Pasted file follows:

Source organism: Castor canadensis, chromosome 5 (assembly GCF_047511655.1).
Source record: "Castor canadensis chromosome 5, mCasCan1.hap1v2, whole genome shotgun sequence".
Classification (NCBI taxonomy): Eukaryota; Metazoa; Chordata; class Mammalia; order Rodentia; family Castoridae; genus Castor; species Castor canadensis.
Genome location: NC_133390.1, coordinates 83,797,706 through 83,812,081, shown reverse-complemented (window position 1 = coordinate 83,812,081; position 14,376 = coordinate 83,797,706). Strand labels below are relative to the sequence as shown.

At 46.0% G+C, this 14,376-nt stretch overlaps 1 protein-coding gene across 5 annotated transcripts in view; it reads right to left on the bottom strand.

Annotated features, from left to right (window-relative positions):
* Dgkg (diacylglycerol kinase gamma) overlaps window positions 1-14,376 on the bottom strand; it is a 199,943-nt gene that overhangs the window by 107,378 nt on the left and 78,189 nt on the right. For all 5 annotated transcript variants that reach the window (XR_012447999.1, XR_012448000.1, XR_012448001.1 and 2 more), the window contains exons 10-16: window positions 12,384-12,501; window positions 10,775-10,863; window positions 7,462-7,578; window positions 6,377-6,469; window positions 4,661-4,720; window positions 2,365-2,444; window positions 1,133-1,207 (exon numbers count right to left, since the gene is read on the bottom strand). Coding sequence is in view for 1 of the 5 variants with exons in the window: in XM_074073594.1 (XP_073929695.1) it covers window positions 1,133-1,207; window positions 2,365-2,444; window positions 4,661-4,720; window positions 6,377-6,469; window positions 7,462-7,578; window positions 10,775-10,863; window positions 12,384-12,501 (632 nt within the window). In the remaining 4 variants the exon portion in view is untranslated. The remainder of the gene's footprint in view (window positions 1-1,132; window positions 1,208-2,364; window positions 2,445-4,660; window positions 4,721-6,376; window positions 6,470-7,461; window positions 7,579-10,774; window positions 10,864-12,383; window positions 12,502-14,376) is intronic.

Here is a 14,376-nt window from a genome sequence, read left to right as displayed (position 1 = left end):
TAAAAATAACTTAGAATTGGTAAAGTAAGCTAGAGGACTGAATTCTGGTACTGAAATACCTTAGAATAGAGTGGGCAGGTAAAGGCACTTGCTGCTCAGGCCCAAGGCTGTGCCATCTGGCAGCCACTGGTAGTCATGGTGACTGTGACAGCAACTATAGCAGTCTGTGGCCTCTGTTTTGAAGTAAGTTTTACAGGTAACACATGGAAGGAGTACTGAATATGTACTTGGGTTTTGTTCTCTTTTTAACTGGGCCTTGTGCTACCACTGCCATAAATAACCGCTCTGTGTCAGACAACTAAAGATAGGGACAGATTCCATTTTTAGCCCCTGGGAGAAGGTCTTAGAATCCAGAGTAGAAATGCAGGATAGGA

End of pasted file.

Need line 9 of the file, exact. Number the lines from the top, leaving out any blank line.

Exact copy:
TAAAAATAACTTAGAATTGGTAAAGTAAGCTAGAGGACTGAATTCTGGTACTGAAATACCTTAGAATAGAGTGGGCAGGTAAAGGCACTTGCTGCTCAGGCCCAAGGCTGTGCCATCTGGCAGCCACTGGTAGTCATGGTGACTGTGACAGCAACTATAGCAGTCTGTGGCCTCTGTTTTGAAGTAAGTTTTACAGGTAACACATGGAAGGAGTACTGAATATGTACTTGGGTTTTGTTCTCTTTTTAACTGGGCCTTGTGCTACCACTGCCATAAATAACCGCTCTGTGTCAGACAACTAAAGATAGGGACAGATTCCATTTTTAGCCCCTGGGAGAAGGTCTTAGAATCCAGAGTAGAAATGCAGGATAGGA